Lake County Ohio GenWeb

Bondinot Seeley

This biography is taken from Biographical History of Northeastern Ohio, Embracing the counties of Ashtabula, Geauga and Lake; Lewis Publishing Company, 1893.

Transcribed and submitted by Becky Falin, 1996.

Bondinot Seeley, a prominent and wealthy farmer of Painesville township, Lake county, Ohio, was born on the farm on which he now lives March 23, 1823, being the son of one of the earliest pioneers of this part of Ohio. The Seeley family is of Welsh descent, three brothers of that name having come from Wales to America in Colonial times. One of these brothers was killed in the French and Indian war, another became Governor of New York, and from the third the subject of our sketch is descended. Many of the Seeleys were men of prominence and worth, occupying honorable and useful positions in life. Ebenezer Seeley, a native of Connecticut, and a highly respected farmer of Weston, Fairfield county, that State, had a son, Uriah, born at that place, Mary 25, 1791.

Uriah Seeley was the father of Bondinot, and was a man whose unique character and prominent connection with the early history of northeastern Ohio entitles him to more than a passing notice on the pages of this work. He was reared on his father's farm and remained in his native State until he was twenty-three years old. In 1815 he came West on horseback to what was then the frontier, and in Lake county settled on the farm which his son now owns and occupies. A few acres of this land had been partly cleared, and a log cabin built on the place. The Indians frequently called at his cabin. Deers and bears were plenty here, and for some time Mr. Seeley had to keep his hogs shut up in a log pen to protect them from the bears. On one occasion he captured a young bear, which he kept for a while. He had married before coming to Ohio, and in 1816 returned to Connecticut and brought his wife and child to this pioneer home, making the journey by wagon. In those days it was sometimes pretty hard getting along. There was no money in the country, and supplies were hard to procure. At one time he traded four bushels of wheat for a pound of sole-leather, with which to repair his boots. It was several years before he could get cash enough to pay his taxes. It took plucky men to come out here, live in cabin homes surrounded by Indians and wild animals, clear away the forest and develop farms. Mr. Seeley was one of these plucky men; indeed, all the elements of the true pioneer were found in his make-up. Few of the early settlers did more to advance the interests of this part of the country than he did. He was one of the commissioners appointed by the governor to settle the boundary between Ohio and Michigan. In 1824 he was Sheriff of Geauga county, all this part of Ohio then being included in Geauga county. He served in the State Senate in 1832-33, being nominated on the anti-Jackson ticket, and as the opponent of a local faction here which he fought and finally wiped out. A strong Abolitionist, he was subsequently nominated by that party to represent Ashtabula and Geauga counties in the State Legislature. He was connected with the underground railway, keeping one of its stations and assisting more than 1,000 colored people in making their escape to Canada. In politics he was independent and conservative. He took an active part in the campaign when Horace Greeley ran for president, frequently presiding at the Greeley meetings held in Painesville. He was not only a man of undaunted courage, but also of strong moral and religious convictions, and he lived up to his convictions in the truest sense. He and all his family were members of the Congregational Church. Mrs. Seeley's maiden name was Abbie Turney, and she was too a native of Weston, Connecticut. They had ten children, of whom Bondinot was the fifth born, and one of the six who reached adult years. The names of the six are as follows: Anna, Parthena, Abbie, Elizabeth, Lavinia and Bondinot. Their mother died at the age of sixty-five years.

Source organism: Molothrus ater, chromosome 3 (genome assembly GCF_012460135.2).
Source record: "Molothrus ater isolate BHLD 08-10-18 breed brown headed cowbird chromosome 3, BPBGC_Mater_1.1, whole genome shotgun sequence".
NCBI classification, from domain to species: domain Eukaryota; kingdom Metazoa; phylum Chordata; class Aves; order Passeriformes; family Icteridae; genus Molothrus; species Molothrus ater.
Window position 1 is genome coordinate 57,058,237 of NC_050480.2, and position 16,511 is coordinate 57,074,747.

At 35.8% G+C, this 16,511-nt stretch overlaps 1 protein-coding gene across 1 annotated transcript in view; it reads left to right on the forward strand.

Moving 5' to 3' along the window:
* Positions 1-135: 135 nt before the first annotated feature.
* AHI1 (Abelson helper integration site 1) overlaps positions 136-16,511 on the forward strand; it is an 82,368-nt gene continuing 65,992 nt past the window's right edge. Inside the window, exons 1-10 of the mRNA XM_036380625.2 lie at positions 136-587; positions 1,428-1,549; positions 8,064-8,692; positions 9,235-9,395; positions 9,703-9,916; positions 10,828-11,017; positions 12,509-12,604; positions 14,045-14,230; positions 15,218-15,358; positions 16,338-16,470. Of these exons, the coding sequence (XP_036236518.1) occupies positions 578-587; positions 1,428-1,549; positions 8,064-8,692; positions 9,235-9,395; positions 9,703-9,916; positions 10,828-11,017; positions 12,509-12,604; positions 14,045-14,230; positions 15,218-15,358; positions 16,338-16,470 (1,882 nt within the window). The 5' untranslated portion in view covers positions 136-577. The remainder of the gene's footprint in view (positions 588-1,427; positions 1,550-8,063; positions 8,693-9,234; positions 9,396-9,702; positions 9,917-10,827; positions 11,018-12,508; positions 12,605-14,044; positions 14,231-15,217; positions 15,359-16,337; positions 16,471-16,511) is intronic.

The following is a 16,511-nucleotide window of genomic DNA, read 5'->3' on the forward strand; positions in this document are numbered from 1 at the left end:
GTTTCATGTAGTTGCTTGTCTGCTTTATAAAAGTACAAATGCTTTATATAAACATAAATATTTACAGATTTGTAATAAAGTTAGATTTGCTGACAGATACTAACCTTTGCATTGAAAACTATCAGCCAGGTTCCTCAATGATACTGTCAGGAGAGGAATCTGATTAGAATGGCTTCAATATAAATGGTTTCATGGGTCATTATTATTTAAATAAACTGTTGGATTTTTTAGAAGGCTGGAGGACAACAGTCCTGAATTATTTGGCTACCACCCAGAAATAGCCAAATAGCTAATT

Bondinot Seeley was born and reared amid frontier surroundings, receiving his education in one of the typical log schoolhouses of the period, which, with its open fireplace, its slab benches, and its teacher "boarding around," is a picture that has frequently been presented. Hunting wild game was one of his boyish sports, and to kill a deer was no unusual thing for him. When he was nineteen he went to Lawrence county, Ohio, and settled at Hanging Rock, now known as Ironton, and there for thirty years he was extensively engaged in the manufacture of pig iron. In 1873, on account of his father's advanced age, and in order to educate his children, he came back to the old home place, and here he has since been engaged in agricultural pursuits, his honored father having passed away some years ago. Mr. Seeley now has 300 acres of well-improved land, all of which is devoted to general farming.

He was married in 1847, to Charlotte A. Austin, a native of Ashtabula county, Ohio. They have six children and fifteen grandchildren, the names of the former being as follows: Kate A., wife of Prof. Albert H. Tuttle, Charlottesville, Virginia; Lamar B.; Mrs. Anna W. Benard, Portland, Oregon; Uriah, of Tacoma, Washington; Edward A; Orvill W., Portland, Oregon. Mr. and Mrs. Seeley are members of the Congregational Church. Politically, he is a Republican. He is well posted on the general topics of the day, takes a commendable interest in the general welfare of the community in which he lives, and is regarded as a mostly worthy citizen.

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